The panel included Lise Funderberg, who seemed mostly interested in hawking the paperback version of her book, "Black, White, Other: Biracial Americans Talk About Race and Identity." Terry Kershaw, professor of African-American studies at Temple University, reluctantly concurred that otherwise self-determined individuals should be able to self-identify but continuously wondered aloud why multiracial folk felt compelled to "move away from their blackness." David Wheeler, a white District of Columbian who is writing a book on the multiracial movement, constantly asked Kershaw why it was incumbent upon the mixed-race community to totally allay the black community's fears -- real or imaginary -- concerning the 2000 initiative. Nampeo D.R. McKenney, Census Bureau Assistant Division Chief for Special Population Statistics, reviewed how the Census Bureau was conducting test programs to see how the proposed category would effect the "numbers" of the established racial and ethnic groupings that the government recognizes as legitimate. Then there was me, decried by one gentleman, curiously, as a racist for reminding everyone that Lisa Jones' father was the fervent black-nationalist (like father-like daughter?) Amiri Baraka, the former LeRoi Jones. In the August '95 issue of Ebony magazine, Ms. Jones -- whose mother is white -- wondered whether those involved in the multiracial movement were "trying to become honorary Whites?" Her quote appears in the article, "Am I Black, White Or In Between?: Is There A Plot To Create A 'Colored' Buffer Race In America?" which many deem an attempted character assassination of all involved in the movement.

Later, as I repaired to Gotham, my thoughts returned anew to that night nine years earlier. I recall Gerald Fox telling me that The Pagans motorcycle gang had lived at 6402 Buist Ave. before he and Carol and the kids moved in so, in terms of lowering the property value, "Who could lower it any more than them?" I remember Carol saying that she wasn't aware of any block busting activity, that the area was essentially all-black anyway -- "six blocks of whites and the rest is black."

I wondered how Emma and Geramiah were getting along and whether any of this political wrangling meant anything to them yet. At some point it will, when some ideologue seeks to invalidate fully one-half of their heritage in the name of the greater good of the African-American political collective. I wonder how Emma and Geramiah will handle charges of "lowering the value of the race" or of "race busting" in their own lives if they see fit to identify as multiracial? I thought a lot about when last I saw Philly.

Two Reasons To Denounce The "Million Man March"

1- The Nation of Islam's separatist weltanschauung

The astonishing thing about the "Million Man March" is that 400,000+ African-American males seemingly needed a known racial separatist, Louis Farrakhan, to clue them in to the worthiness of personal responsibility and accountability. Is it conceivable these men had no prior understanding of and appreciation for such a basic human tenet as ensuring the long-term survival of self, family and community by working and by not engaging in counter-survival activity such as crime, drug use and family abandonment? Of course they knew, for this was not a day of "atonement." This was a day to herald the ascendancy of Farrakhan and his Nation of Islam to the throne of African-American politics.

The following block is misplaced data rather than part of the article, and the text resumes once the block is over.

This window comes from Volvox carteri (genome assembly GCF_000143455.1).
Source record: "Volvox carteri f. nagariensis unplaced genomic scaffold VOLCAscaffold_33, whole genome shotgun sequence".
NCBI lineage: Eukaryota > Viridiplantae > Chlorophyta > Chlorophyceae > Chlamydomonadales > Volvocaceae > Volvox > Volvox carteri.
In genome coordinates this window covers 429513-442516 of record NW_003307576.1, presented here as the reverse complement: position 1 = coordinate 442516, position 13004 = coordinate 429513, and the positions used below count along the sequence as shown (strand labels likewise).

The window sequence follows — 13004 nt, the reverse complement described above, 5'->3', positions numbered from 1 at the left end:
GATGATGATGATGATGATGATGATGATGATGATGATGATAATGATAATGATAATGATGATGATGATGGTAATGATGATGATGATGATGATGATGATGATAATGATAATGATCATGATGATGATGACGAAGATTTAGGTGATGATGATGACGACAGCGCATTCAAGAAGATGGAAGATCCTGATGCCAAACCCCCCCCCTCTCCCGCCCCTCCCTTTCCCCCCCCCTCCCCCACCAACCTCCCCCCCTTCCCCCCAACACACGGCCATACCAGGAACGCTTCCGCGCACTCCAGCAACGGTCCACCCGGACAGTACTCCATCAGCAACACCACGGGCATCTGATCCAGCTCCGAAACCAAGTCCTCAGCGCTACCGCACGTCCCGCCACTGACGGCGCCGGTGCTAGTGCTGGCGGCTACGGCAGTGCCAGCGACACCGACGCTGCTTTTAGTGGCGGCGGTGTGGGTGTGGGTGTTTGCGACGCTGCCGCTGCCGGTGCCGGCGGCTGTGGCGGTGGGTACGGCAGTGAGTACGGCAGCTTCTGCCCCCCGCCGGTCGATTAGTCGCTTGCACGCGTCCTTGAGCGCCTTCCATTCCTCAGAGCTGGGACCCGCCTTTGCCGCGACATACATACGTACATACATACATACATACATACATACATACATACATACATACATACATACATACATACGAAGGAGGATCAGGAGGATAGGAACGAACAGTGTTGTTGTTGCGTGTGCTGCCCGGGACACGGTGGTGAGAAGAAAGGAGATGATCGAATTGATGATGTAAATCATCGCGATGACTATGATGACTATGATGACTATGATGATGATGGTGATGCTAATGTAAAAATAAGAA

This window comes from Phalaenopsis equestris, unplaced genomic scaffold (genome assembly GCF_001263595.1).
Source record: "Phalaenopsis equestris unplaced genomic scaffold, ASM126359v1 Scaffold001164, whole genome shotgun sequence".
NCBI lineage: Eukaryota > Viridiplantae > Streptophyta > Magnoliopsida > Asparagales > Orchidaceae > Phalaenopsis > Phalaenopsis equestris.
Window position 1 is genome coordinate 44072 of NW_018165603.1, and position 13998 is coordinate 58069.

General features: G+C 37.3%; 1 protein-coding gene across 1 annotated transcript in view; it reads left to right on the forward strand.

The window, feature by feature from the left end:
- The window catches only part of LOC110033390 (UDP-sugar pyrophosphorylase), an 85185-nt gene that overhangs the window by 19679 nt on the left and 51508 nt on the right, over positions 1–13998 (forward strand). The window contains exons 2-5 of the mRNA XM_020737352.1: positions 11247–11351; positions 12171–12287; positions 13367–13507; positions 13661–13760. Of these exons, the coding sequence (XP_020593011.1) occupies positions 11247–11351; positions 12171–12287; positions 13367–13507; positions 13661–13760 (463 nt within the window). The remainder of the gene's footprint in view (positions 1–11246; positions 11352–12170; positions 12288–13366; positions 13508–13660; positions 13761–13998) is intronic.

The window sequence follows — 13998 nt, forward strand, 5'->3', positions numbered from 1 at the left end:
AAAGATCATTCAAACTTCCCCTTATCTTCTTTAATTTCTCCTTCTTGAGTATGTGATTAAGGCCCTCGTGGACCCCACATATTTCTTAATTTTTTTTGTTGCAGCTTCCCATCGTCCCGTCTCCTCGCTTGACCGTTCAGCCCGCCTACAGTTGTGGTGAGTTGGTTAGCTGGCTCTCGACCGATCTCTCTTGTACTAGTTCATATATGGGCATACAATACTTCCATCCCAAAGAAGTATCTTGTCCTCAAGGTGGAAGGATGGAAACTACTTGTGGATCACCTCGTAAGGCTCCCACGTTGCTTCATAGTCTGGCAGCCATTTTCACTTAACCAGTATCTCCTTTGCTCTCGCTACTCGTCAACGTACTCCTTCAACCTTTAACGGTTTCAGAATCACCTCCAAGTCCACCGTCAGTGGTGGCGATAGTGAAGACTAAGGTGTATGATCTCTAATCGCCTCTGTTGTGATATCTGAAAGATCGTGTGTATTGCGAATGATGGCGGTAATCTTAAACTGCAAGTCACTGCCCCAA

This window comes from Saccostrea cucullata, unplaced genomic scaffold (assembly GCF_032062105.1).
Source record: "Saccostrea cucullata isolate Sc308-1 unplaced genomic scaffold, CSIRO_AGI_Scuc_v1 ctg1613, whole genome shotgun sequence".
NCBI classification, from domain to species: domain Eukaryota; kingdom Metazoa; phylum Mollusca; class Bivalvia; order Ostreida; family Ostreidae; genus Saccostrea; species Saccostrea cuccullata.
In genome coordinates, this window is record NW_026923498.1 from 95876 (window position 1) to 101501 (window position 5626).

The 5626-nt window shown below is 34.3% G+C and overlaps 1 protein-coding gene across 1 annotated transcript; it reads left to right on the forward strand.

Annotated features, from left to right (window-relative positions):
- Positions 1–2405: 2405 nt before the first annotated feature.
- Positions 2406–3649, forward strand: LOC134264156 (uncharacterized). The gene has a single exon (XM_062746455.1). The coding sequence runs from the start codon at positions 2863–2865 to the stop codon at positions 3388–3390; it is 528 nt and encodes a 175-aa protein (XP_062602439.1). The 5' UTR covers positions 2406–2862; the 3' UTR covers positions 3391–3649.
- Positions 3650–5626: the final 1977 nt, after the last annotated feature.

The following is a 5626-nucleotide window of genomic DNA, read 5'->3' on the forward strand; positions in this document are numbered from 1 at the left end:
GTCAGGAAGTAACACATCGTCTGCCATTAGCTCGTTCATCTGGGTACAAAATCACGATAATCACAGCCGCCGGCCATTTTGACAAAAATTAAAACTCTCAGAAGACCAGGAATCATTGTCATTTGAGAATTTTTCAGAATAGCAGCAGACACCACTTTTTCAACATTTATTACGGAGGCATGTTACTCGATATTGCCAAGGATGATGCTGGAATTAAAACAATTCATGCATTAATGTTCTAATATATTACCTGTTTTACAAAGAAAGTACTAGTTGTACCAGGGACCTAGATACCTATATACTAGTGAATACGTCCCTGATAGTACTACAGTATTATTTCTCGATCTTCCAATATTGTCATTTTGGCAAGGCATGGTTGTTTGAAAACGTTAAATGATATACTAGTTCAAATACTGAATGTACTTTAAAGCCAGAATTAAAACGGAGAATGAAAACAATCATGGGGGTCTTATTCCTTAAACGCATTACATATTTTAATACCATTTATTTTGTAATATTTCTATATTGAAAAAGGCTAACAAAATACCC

Over the past years, separatist ideology has steadily gained support among the traditional civil rights organizations, especially those that denounce the multiracial initiative. Farrakhan's reign over black politics is but the culmination of a decades-long debate over whether integration was a bad idea. Sadly, the separatists/nationalists have apparently won the day in the African-American community.

In his New York Times article of October 1, 1995 entitled "The New Dilemma: Look Who's Saying Separate Is Equal," Steven A. Holmes quotes Edward J. Newsome, a black member of the Kansas City school board as saying, "I think desegregation is dead and should have died a long time ago, if the focus is on trying to have a physical mixing of the races." Newsome's remarks are representative of those by individuals who have lately breathed new life into the once discredited doctrine of separate but equal that the Supreme Court struck down in 1954. That year the Court declared that separate could never be equal, that segregation was meant to hurt blacks (and that it succeeded in doing so) no matter what the quality of particular segregated institutions. Last month, though, Newsome and other black members of school boards in Denver and Kansas City questioned whether trying to force whites to mix with black children was not only demeaning to blacks but unnecessary to achieve equal academic opportunities.

In the same Times article, Professor Alex M. Johnson Jr. of the University of Virginia Law School is quoted from a previous writing of his as saying that integration has failed blacks and that the Brown v. Board of Education decision was a mistake. He said he could not have made those statements 20 or 30 years ago because they "would have been so far outside the mainstream that, frankly, they would have been unthinkable by an African-American scholar employed at a prestigious law school. Quite the contrary, the views expressed herein might have been more easily attributed to an avowed racist."